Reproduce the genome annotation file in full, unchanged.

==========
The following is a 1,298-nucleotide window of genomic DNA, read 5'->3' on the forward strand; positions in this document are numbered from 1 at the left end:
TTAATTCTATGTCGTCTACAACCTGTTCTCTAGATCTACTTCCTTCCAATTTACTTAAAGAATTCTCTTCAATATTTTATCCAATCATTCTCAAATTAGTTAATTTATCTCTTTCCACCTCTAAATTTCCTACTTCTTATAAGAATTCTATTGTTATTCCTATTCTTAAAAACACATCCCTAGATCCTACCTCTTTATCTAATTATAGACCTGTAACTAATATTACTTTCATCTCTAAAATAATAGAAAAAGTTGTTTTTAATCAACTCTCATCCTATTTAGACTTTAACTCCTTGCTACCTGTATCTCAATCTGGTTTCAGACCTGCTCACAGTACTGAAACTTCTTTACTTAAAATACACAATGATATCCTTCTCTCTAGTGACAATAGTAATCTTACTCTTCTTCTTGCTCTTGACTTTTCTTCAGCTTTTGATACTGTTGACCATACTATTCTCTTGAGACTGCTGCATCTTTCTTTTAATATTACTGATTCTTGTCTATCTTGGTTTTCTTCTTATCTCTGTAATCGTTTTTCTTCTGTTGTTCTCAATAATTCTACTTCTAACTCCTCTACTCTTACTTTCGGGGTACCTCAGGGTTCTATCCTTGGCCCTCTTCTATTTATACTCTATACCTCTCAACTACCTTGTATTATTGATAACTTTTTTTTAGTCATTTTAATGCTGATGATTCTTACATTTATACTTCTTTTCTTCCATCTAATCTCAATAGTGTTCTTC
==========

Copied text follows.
The following is a 1,298-nucleotide window of genomic DNA, read 5'->3' on the forward strand; positions in this document are numbered from 1 at the left end:
TTAATTCTATGTCGTCTACAACCTGTTCTCTAGATCTACTTCCTTCCAATTTACTTAAAGAATTCTCTTCAATATTTTATCCAATCATTCTCAAATTAGTTAATTTATCTCTTTCCACCTCTAAATTTCCTACTTCTTATAAGAATTCTATTGTTATTCCTATTCTTAAAAACACATCCCTAGATCCTACCTCTTTATCTAATTATAGACCTGTAACTAATATTACTTTCATCTCTAAAATAATAGAAAAAGTTGTTTTTAATCAACTCTCATCCTATTTAGACTTTAACTCCTTGCTACCTGTATCTCAATCTGGTTTCAGACCTGCTCACAGTACTGAAACTTCTTTACTTAAAATACACAATGATATCCTTCTCTCTAGTGACAATAGTAATCTTACTCTTCTTCTTGCTCTTGACTTTTCTTCAGCTTTTGATACTGTTGACCATACTATTCTCTTGAGACTGCTGCATCTTTCTTTTAATATTACTGATTCTTGTCTATCTTGGTTTTCTTCTTATCTCTGTAATCGTTTTTCTTCTGTTGTTCTCAATAATTCTACTTCTAACTCCTCTACTCTTACTTTCGGGGTACCTCAGGGTTCTATCCTTGGCCCTCTTCTATTTATACTCTATACCTCTCAACTACCTTGTATTATTGATAACTTTTTTTTAGTCATTTTAATGCTGATGATTCTTACATTTATACTTCTTTTCTTCCATCTAATCTCAATAGTGTTCTTC